Tag Archives: big books

A Year In Big Books Continues: 2666 by Roberto Bolano

I think I’m suffering from a Jonathan Franzen hangover headache after speeding through The Corrections in five days. I had planned to continue my Franzen fest through The Twenty-Seventh City and Freedom, but both of those books still sit on my desk, filling me with regret and guilt for not reading them.

I just can’t read any more Franzen right now. So, I looked through my large and growing bookshelf of unread books and found a copy of Roberto Bolano’s 2666. Although it is much longer than Freedom or The Twenty-Seventh City, I decided to crack it open last night. It’s a stylistic departure fron Franzen as well, but one I think I will enjoy. Two years ago, I read and enjoyed The Savage Detectives, so I hope 2666 holds my attention and interest as well.

I’ll put Franzen aside for now, but I still plan to return to his books. 2666 will be a more significant reading challenge, but it is a challenge I feel willing to take.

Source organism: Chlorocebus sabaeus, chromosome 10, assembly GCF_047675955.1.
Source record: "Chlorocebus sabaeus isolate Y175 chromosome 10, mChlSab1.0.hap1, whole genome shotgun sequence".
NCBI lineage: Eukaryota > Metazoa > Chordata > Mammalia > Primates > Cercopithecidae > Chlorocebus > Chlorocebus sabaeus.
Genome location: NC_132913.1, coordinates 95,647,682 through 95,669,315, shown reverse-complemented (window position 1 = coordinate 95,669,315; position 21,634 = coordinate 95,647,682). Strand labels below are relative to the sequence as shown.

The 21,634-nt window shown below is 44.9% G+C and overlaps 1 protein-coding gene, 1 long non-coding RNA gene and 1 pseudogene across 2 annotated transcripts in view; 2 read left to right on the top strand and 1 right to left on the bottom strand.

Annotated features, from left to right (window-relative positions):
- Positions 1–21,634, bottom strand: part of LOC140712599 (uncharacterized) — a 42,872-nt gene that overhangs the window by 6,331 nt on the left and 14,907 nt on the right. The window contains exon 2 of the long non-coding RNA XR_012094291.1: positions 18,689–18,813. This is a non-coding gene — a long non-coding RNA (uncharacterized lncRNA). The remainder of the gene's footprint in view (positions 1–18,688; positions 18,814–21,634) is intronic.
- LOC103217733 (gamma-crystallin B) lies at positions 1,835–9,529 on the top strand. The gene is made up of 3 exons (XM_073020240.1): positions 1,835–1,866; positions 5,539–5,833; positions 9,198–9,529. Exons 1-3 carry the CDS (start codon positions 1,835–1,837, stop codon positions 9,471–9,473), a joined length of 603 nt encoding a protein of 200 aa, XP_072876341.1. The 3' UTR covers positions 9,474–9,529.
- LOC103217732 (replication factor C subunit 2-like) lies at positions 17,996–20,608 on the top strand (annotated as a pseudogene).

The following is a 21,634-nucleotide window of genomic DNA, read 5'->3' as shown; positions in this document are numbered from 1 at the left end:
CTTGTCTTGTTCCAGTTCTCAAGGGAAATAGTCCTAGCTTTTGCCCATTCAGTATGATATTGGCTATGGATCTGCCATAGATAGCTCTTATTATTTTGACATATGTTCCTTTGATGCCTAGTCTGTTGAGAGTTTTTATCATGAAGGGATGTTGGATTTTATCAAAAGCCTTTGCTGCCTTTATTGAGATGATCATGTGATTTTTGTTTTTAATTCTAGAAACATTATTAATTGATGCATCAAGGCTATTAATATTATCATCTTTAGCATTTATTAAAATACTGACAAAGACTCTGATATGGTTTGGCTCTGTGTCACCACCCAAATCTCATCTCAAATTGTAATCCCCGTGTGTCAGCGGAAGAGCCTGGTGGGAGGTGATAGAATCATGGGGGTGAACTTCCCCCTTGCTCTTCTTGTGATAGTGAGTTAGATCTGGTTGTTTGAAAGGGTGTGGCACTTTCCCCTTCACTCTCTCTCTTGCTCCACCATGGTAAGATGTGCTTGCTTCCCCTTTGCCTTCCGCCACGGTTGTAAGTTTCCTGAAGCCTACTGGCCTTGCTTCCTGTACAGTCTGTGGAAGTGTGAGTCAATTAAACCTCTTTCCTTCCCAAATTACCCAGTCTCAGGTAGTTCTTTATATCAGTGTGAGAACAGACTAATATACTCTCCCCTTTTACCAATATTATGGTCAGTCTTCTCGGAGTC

Updates will come soon, so be prepared to follow my musings on Bolano’s last and (apparently) still in flux monster of a novel. Readers: feel free to jump in and kickstart the conversation in the comments section!

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A Year in Big Books: Jonathan Franzen’s “The Corrections”

A Year In Big Books follows my quest to read novels that reach beyond the normal length (say 250 or so pages for the sake of argument). This is an attempt to explore recent trends towards long-form novels in popular literature. I begin with Jonathan Franzen’s The Corrections.

I had never read a Franzen novel until last week, when I jumped into the deep end of his most famous novel, The Corrections. For 8 days, I put aside other more important matters (or so it seemed — somehow things always get finished) and tore through all 568 pages of this epic of the suburbs. I was profoundly impressed by Franzen’s prose and his descriptions of a middle-class family from the Midwest. Without moralizing, Franzen has created a world of conflict, guilt, regret and sadness beneath the veneer of a modern, seemingly functioning family trying to come to terms with the past, present, and future of American consumer culture. Franzen’s novel reflects many of the modern anxieties of the American family and his longer-form style is able to reflect that anxiety best. Continue reading